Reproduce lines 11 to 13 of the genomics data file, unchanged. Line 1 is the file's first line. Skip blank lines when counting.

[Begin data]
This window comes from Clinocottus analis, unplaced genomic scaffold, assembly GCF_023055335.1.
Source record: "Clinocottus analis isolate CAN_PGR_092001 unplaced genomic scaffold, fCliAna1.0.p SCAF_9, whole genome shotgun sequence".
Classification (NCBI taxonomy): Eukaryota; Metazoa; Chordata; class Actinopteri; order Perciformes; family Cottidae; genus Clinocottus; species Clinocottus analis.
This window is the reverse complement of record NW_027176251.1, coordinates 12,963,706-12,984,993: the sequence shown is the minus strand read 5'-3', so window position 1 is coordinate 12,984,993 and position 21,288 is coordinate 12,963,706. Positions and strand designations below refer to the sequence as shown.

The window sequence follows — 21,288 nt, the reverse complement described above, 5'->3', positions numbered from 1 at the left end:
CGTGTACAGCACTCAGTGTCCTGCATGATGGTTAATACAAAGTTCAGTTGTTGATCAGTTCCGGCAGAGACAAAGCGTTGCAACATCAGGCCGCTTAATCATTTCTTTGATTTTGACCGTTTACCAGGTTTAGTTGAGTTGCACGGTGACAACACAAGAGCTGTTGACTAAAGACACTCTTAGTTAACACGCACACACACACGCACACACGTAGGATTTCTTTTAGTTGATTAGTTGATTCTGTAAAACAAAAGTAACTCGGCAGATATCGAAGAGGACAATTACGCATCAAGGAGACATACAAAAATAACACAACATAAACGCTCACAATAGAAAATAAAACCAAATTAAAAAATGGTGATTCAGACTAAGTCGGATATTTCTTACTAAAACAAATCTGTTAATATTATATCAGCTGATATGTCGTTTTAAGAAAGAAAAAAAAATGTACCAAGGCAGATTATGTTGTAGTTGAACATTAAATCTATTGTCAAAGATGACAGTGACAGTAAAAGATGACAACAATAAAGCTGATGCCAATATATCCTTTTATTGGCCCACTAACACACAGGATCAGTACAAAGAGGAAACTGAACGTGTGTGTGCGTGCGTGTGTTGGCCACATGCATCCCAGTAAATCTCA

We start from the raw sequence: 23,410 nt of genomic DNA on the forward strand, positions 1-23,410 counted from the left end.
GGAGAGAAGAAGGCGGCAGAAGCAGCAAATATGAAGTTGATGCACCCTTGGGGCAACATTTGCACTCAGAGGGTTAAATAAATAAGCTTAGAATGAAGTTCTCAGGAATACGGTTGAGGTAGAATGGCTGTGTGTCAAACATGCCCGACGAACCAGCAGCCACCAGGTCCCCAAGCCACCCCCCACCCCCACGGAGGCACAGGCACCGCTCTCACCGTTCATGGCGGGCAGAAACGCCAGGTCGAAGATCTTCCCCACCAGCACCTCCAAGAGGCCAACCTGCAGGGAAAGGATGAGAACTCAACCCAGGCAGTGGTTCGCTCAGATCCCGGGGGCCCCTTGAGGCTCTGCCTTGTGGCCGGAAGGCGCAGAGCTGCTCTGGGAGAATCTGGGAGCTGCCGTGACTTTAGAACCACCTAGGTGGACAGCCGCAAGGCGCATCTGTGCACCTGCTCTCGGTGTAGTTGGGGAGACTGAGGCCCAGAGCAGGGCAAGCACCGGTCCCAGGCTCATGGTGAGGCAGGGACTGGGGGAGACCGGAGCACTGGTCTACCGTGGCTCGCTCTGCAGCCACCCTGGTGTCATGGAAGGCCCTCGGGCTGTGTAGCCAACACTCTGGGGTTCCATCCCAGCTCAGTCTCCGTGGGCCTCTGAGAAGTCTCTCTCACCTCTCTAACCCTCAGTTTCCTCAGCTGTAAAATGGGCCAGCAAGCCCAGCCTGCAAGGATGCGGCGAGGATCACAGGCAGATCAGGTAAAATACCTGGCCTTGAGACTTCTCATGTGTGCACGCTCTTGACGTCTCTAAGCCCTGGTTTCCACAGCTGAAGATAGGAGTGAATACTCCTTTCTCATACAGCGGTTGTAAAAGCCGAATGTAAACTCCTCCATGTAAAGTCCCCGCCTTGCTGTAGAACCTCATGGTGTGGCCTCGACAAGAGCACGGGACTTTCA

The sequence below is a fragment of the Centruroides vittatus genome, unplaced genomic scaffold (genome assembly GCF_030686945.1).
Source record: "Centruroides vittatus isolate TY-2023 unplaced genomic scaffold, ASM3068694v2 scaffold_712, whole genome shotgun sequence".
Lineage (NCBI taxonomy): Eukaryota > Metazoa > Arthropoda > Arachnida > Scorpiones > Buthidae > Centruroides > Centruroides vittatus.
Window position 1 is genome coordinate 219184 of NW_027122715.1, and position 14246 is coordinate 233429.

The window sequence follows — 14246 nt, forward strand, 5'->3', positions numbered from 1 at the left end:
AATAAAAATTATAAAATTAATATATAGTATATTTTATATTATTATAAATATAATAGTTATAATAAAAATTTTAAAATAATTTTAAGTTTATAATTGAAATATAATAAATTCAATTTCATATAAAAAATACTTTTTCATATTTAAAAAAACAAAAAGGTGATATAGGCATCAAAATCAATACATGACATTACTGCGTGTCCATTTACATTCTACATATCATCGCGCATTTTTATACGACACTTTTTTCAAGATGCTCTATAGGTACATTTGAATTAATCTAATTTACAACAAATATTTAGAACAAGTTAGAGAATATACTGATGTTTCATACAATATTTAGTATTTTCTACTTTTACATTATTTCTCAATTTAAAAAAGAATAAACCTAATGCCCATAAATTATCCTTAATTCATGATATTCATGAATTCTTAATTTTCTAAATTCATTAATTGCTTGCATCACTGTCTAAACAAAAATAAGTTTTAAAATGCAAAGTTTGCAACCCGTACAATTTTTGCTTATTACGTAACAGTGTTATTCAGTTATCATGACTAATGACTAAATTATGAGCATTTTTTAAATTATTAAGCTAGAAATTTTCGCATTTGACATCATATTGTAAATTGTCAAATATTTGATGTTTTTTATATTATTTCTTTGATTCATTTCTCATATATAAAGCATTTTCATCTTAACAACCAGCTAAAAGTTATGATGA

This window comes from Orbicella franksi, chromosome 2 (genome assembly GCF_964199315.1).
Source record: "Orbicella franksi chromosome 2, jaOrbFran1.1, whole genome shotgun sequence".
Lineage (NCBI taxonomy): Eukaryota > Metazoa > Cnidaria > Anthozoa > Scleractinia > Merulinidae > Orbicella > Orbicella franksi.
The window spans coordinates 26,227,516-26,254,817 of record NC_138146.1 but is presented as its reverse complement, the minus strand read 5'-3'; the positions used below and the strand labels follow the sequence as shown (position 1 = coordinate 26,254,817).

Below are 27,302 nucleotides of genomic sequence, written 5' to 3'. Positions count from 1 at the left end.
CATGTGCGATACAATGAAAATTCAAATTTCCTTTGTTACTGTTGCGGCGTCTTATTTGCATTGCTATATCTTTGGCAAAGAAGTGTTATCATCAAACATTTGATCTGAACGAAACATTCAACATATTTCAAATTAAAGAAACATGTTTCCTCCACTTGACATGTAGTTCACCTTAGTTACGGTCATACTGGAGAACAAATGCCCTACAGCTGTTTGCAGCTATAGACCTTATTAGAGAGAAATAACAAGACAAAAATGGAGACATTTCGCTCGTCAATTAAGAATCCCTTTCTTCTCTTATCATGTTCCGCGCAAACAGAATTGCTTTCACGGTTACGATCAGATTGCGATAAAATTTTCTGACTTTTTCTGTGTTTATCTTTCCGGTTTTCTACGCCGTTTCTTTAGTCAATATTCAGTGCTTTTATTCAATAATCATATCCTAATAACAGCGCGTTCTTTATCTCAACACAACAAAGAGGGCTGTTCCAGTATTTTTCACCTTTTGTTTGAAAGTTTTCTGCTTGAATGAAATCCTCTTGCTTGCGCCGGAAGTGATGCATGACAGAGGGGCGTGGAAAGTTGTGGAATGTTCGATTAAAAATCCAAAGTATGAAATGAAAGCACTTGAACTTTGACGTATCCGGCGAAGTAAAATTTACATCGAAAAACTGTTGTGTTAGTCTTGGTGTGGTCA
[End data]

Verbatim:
Lineage (NCBI taxonomy): Eukaryota > Metazoa > Arthropoda > Arachnida > Scorpiones > Buthidae > Centruroides > Centruroides vittatus.
Window position 1 is genome coordinate 219184 of NW_027122715.1, and position 14246 is coordinate 233429.

The window sequence follows — 14246 nt, forward strand, 5'->3', positions numbered from 1 at the left end: